A teen with online relationship addictions will spend an excessive amount of time finding and maintaining online relationships. In many cases, so much time is spent in the online world that personal (face-to-face) relationships with family and friends fail. Online relationships or cyber relationships develop out of interactions on social networking sites and or chat rooms. They may also occur through online dating sites, gaming services, and other online locations where people can meet and communicate.
It is common for people who engage in online relationships to hide their true identities. This means they often choose not to disclose or create false information about themselves, including their age, location, and identity. These actions can lead to dangerous outcomes for teens and adolescents who decide to meet the object of their interest face to face. It can also lead to many legal challenges for those who share suggestive or expletive content, such as messages or images online, with people they do not know outside of the online environment.
Computer or gaming addictions
Computer or gaming addictions are characterized by excessively online gameplay. Depending on one’s individual circumstances, these can be solo games such as solitaire or online games involving thousands of people worldwide across several servers. Like other internet addictions, video gaming addiction does not have a unique diagnosis. However, research suggests there are wide-ranging psychological impacts linked to compulsive video game play for adolescents and teens. Excessive gaming not only interferes with obligations such as homework, sports, afterschool jobs, or extra-curricular obligations, but it can also dramatically limit a teen’s ability to maintain relationships with family and friends who are not part of the online community.
This type of internet addiction disorder is easiest explained in the title. Cybersex addiction involves an addiction to visiting and viewing websites or downloading content from sites that offer adult material, X-rated webcam services, and fantasy chatrooms, among other sexually oriented content. Unfortunately, many online sites that provide this type of material, while age-restricted, are not as protected as they should be. It is essentially possible for anyone, regardless of age, to use credit cards that belong to an adult and create fake accounts that state they are of the appropriate age to access explicit content. For teens, this can be a dangerous and slippery slope. In addition to potential legal, personal and social repercussions, addictions to sexual content can make it difficult to forge and maintain healthy in-person intimate relationships as one ages.
Treatment for Teen Internet Addiction Disorder At Hillcrest
Internet addiction disorders can have dramatic physical and psychological effects on your teen. People who, regardless of age, spend much of their time on a computer can develop various physical and psychological health issues, including weight gain, carpal tunnel syndrome, eye strain, and general body aches and pains. Also, the emotional effects connected to certain online activities can include developing new or worsening pre-existing mental health conditions such as depression, anxiety, social isolation, and other changes to your teen’s behavior.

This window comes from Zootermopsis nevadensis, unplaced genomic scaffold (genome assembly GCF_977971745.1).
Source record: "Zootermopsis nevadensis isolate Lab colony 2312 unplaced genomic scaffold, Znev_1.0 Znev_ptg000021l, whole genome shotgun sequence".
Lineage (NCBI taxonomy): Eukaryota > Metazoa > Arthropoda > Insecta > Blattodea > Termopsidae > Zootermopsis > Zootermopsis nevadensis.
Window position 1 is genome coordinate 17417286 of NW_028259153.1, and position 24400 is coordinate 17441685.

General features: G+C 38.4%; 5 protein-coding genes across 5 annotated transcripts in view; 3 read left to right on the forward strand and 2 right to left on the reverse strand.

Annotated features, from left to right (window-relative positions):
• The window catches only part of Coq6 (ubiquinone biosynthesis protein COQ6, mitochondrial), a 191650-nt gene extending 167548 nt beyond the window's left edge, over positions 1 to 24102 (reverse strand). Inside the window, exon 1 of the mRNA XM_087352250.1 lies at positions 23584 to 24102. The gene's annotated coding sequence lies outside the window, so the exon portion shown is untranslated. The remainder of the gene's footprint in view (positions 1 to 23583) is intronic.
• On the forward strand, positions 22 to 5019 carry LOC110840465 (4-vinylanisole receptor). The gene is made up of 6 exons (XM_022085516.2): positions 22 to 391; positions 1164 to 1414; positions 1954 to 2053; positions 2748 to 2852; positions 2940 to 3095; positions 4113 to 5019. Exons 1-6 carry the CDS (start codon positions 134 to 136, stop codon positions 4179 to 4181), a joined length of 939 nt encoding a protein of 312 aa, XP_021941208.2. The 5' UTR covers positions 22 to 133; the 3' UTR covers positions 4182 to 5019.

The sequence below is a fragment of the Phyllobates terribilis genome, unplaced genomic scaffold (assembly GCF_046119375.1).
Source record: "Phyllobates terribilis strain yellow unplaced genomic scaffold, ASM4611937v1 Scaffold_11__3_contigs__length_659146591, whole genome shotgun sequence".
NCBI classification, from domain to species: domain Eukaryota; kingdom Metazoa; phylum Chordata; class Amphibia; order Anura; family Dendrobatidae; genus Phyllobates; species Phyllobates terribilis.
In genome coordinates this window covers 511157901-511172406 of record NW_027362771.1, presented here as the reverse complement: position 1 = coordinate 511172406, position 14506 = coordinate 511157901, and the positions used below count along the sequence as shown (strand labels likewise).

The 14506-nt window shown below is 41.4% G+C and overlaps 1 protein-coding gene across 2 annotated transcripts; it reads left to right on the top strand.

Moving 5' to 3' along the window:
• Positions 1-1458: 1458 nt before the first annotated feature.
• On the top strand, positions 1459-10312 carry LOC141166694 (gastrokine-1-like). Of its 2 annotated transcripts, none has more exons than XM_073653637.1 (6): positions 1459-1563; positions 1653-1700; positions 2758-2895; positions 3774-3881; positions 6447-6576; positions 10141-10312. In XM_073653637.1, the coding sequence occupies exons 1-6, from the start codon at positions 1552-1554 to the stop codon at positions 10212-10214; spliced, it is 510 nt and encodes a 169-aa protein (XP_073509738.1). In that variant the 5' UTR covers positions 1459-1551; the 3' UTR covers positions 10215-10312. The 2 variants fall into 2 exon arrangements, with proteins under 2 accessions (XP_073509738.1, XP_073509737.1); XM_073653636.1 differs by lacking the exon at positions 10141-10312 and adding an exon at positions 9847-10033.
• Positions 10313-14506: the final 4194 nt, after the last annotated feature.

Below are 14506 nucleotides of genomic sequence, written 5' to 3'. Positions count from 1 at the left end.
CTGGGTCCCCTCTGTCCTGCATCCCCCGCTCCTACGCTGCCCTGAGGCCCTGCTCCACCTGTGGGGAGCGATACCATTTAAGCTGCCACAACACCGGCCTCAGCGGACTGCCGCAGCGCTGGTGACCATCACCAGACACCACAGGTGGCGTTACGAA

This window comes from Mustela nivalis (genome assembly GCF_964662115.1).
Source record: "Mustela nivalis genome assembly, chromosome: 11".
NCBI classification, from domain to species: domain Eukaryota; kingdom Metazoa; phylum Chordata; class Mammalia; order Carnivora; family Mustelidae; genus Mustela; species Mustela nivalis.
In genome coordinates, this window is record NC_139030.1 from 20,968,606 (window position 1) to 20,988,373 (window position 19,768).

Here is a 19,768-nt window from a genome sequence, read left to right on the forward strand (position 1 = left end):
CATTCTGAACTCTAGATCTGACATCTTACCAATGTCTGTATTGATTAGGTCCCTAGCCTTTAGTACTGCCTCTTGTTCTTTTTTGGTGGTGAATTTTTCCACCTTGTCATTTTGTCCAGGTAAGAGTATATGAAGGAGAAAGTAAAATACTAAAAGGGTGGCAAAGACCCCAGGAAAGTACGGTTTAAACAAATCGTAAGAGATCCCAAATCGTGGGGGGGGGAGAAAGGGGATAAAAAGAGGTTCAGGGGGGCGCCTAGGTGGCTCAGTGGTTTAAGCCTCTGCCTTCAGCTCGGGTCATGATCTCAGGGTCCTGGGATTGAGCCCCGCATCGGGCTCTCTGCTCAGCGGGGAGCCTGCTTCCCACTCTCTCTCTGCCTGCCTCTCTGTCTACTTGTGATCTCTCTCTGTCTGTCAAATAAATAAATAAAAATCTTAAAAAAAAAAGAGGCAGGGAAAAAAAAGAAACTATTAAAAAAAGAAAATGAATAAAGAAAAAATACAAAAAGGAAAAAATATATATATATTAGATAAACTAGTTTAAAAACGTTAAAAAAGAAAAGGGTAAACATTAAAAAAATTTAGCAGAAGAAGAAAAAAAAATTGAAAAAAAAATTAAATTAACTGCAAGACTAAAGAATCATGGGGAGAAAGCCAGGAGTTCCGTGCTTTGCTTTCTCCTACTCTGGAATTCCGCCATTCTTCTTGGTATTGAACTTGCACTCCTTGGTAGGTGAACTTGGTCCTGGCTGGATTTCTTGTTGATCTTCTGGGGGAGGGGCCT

As noted above, there is no specific diagnosis for internet addiction disorder and, therefore, no specific treatment guidelines for mental health providers to use. Mental health providers at a program like Hillcrest apply many of the same treatments used to address other compulsive behavioral disorders. Internet addiction disorders share many of the same symptoms as compulsive disorders; therefore, their treatments have shown promise in helping address and manage the symptoms of internet addiction disorders.
Treatment for Teen Internet Addiction Disorder
Like other mental health and addiction disorders, internet addiction disorder is a condition unique to the person. Working closely with your teen’s treatment team at Hillcrest is essential to develop a treatment plan that uses the therapy models focused on addressing your teen’s specific needs and goals. If you are a parent or caretaker concerned about your teen’s excessive internet use, it is important to seek help. Therapeutic interventions as part of a comprehensive treatment program can help your teen learn how to manage their internet use in a safe and healthy way. The best treatment programs address both the addictive nature of frequent internet use and the underlying mental health concerns that may lead to internet addiction.
Unfortunately, diagnosing internet addiction disorder is not as straightforward as diagnosing other mental health conditions. Because internet addiction disorder (and other similar addictions) are not listed in the DSM, many mental health professionals may look to other potential diagnoses before considering internet addiction disorders. If you are concerned that your teen’s symptoms suggest an internet addiction, it is vital to know that the symptoms and the challenges they face are real. Those who live with an addiction to the internet are at risk for profound emotional and social challenges.
Our team at Hillcrest understands the importance of comprehensive treatment to help your teen begin their journey toward healing. To learn more about our programs, contact a member of our Los Angeles area admissions team today.